- Hubs and links are the backbone of Data Vault
- Now, we need to add the other attributes which are descriptive in nature to the data vault
- For each hub or link, there should be as many satellite tables as the number of source tables
- An example of Satellite table would be as below
Limitations of Data Vault 2.0 Modelling
Although Data Vault 2.0 Modelling overcomes many issues experienced in 3NF and Dimensional Star Schema models, it still has some limitations:
- End user reporting tools like Tableau and Power BI need tables available in a dimensional model (Dimensions and Facts) for reporting purposes
- As a workaround Hubs and Satellites can be treated as Dimensions and Link table treated as Fact tables for consumption into these reporting tools
- Data Vault is not query optimised and performance can be a problem sometimes
Benefits of Data Vault 2.0 Modelling
The benefits of Data Vault modelling are many:
- Delivery of the project will be easier as the Data Vault model can easily accommodate any business process changes
- There can be only one source of truth for all the data coming into the data warehouse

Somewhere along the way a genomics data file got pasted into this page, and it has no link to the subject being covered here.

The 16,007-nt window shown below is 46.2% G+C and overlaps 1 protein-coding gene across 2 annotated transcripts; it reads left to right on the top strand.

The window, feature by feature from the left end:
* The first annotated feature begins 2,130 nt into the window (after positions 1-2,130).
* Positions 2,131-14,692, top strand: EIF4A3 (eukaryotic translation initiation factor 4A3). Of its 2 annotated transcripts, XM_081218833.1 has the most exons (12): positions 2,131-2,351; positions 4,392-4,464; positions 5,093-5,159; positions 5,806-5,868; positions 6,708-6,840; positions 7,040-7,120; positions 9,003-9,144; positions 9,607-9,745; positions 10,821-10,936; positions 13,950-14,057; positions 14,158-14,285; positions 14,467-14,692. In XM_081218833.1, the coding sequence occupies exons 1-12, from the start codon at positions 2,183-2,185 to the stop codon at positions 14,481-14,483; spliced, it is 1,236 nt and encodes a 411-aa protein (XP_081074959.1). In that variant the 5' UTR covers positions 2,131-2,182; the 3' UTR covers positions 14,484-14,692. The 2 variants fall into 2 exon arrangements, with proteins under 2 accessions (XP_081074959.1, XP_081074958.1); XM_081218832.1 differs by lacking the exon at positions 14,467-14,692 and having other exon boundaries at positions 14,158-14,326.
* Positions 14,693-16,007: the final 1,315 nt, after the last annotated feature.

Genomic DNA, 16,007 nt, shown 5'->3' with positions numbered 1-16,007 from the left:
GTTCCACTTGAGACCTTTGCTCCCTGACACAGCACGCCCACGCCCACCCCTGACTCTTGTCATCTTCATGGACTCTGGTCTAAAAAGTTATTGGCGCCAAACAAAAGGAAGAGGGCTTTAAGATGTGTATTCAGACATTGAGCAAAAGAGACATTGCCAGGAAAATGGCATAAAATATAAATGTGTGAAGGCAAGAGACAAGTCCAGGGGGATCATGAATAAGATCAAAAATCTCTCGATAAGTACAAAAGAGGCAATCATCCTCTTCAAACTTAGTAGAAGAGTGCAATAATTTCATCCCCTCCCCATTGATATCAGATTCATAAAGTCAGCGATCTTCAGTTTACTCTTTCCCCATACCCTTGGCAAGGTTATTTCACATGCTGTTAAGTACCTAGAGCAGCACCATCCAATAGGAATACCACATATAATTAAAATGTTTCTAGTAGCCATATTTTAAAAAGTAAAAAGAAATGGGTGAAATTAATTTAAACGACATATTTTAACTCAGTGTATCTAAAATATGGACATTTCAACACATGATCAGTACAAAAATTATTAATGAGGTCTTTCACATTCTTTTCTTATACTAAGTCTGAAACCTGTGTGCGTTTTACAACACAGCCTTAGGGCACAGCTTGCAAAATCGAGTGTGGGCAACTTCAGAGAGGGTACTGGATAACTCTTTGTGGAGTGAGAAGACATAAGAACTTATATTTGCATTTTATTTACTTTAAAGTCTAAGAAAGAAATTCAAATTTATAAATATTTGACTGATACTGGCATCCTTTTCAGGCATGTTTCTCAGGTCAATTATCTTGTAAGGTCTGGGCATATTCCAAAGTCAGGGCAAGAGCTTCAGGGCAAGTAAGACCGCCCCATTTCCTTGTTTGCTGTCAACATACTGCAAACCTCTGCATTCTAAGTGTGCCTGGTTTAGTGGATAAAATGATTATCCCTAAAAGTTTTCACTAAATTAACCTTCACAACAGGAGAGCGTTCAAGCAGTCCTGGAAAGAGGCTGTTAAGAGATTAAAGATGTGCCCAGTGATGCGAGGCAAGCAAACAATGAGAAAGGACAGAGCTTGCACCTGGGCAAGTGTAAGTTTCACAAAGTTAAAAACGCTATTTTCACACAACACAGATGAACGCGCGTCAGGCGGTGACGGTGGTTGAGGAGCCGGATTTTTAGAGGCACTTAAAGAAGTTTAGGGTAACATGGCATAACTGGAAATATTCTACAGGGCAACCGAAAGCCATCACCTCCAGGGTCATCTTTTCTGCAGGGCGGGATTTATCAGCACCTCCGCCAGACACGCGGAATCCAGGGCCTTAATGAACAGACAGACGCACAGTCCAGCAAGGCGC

- It’s easier to maintain as there will always be INSERTs as no UPDATEs are allowed in DV. For example if a customer’s information needs to be updated, lets say the address. A new record will be inserted and the most recent record will be identified according to the “Date_Time” attribute.
There are many advantages to Data Vault modelling as it is designed to be resilient to changes in the business environment, such as business rule changes and where the sources of data are being stored. There are also performance advantages, such as allowing parallel loading and being able to scale without major redesign and blow-outs to project timeframes and costs.
Data modelling is one of the most important steps in any analytical project, so it’s important to get it right. I hope this blog has provided a useful overview of data modelling and the techniques used for performing data analysis in the data warehousing and business intelligence space.
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Author: Apoorv Chitre